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Down And Dirty Guide to Bee and Wasp Control

| Categories: Bees, FAQ, Featured, General Pest Control, Pest Control, Wasp

Due to the warmer climate of Southern California, many businesses and homeowners find themselves housing unwanted tenants: Bees and wasps!

Though bees (and even wasps) can be helpful to the ecosystem due to their pollination habits, many people consider them to be a potential health hazard. It’s estimated that 2 million Americans are allergic to bee stings. Even if you’re not allergic to bee stings, the stings are painful and can lead to discomfort days later in some cases.

Bees also release a hormone that acts an attractant which causes other bees to swarm the area (that’s why bees know which threat to target if a hive is in danger).

By late summer or early fall, bees and wasps have often reached their population peak. Reproduction slows down over the winter months, but the population (and the hive) can continue to grow indefinitely if left alone. Fortunately, their are many pest control companies who offer extermination services. We even offer LIVE bee relocations to reduce the ecological impact that a removal can have!

So what should you look for if bees or wasps are a concern? Below is a quick guide to 5 common bees and wasps to help you as the weather starts to heat up:

 

1). Yellow Jackets are very versatile in their home selection. usually they prefer to build a nest (often football shaped) high in a tree or under eaves of houses. If those spaces aren’t available, though, they’ll sometimes choose to set up shop in wall voids, tree stumps, attics and other places.

1st_Yellow_Jacket_Of_The_Season

It’s called “yellow *jacket*” but you’ll never find it exploring in cold weather…

 

 

2). Paper Wasps are large, dark and have long legs, and build open nests,  often in sheds or unused structures. The queen lives through winter months and continues to build at the same location, which can lead to very large nests and very large populations.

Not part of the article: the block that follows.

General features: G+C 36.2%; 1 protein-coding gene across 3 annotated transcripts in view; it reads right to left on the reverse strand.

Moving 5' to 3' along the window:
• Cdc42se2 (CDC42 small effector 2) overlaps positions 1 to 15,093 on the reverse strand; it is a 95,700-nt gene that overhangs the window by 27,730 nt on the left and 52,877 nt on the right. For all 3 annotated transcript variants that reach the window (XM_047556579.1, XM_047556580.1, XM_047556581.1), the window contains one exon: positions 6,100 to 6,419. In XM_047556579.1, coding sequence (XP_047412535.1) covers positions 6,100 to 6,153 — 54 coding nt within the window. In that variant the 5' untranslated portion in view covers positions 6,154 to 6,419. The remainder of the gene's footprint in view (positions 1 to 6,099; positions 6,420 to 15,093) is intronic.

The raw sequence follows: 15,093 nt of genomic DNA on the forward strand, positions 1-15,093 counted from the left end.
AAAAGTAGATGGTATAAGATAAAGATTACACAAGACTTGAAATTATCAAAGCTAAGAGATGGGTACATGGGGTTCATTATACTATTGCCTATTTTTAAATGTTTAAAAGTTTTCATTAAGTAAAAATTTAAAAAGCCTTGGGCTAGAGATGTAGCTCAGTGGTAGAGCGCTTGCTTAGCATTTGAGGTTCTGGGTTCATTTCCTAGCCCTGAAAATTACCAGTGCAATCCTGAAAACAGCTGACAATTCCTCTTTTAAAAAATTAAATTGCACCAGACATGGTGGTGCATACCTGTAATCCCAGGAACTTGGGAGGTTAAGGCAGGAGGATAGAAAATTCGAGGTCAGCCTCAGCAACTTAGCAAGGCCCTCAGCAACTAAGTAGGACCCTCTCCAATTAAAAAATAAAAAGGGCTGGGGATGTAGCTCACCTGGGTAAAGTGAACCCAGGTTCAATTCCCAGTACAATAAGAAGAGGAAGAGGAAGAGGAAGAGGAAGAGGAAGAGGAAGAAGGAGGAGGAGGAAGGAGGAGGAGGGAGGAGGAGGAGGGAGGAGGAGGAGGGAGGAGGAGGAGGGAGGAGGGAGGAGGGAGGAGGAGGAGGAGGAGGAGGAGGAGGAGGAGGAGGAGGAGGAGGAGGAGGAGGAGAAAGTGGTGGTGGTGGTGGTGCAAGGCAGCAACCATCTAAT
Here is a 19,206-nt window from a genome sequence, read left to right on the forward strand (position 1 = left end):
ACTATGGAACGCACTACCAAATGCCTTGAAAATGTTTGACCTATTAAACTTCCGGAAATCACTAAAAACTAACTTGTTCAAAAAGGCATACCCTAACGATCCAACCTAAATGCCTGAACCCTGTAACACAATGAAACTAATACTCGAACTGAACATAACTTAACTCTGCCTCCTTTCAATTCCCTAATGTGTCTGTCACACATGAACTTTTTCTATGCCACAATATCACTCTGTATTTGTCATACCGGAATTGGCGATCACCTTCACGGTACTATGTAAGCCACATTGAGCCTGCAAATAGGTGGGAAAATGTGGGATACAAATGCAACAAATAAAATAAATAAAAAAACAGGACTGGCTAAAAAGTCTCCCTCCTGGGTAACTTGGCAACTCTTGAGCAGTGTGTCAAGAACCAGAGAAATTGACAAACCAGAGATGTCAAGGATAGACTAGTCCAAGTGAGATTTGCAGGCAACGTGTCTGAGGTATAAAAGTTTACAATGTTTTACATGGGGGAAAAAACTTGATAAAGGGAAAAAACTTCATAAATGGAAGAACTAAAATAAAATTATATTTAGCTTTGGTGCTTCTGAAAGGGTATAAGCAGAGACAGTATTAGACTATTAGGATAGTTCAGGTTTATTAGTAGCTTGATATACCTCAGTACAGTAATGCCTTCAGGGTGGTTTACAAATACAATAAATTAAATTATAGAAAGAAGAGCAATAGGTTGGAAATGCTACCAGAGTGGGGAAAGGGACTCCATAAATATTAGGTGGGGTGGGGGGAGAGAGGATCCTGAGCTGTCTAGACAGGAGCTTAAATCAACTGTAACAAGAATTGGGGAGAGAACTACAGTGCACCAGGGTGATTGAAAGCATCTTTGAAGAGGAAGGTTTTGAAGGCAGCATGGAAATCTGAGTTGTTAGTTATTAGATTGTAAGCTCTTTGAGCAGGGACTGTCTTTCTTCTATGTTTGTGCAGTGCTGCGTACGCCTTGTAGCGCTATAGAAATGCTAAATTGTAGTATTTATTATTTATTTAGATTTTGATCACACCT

1280px-Brown_Paper_Wasp-27527-2

Paper wasps should NOT be confused with paper boys. One will bring you the news, the other can cause you to be IN the news

 

 

3). Mud Daubers build the nests you see that are mud stuck on the side of a structure, usually under the eaves or in an attic. The nest has to be kept dry, so they are usually found in very hard to reach locations.

MudDauberWaspBlr1

If aliens exist, we imagine they would probably look like this!

 

4). Honey Bees are most known for their honey hoarding, but they also help a lot in pollination and plant reproduction. They have stingers that detach from the body once used (which, incidentally, kills the bee). Honey bees often nest in trees and produce nests which, if left alone, can grow quite large!

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“Eat, Sleep, Gather Nectar, Repeat”

 

 

5). Bumble Bees are larger than their cousins, the Honey Bees. Though both have very similar characteristics, their hive structure varies. Bumblebees have a very “messy” hive, and prefer to nest in areas that have plenty of shade.

Bumblebee_2007-04-19

“I’m not fat, I’m just big-exoskeletoned”

 

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So do you have a bee hive or wasp nest? Or maybe you’ve spotted a swarm that’s looking to take up residence at YOUR residence? We do exterminations, live bee relocation, and hive removals! Give us a call now for your FREE estimate!

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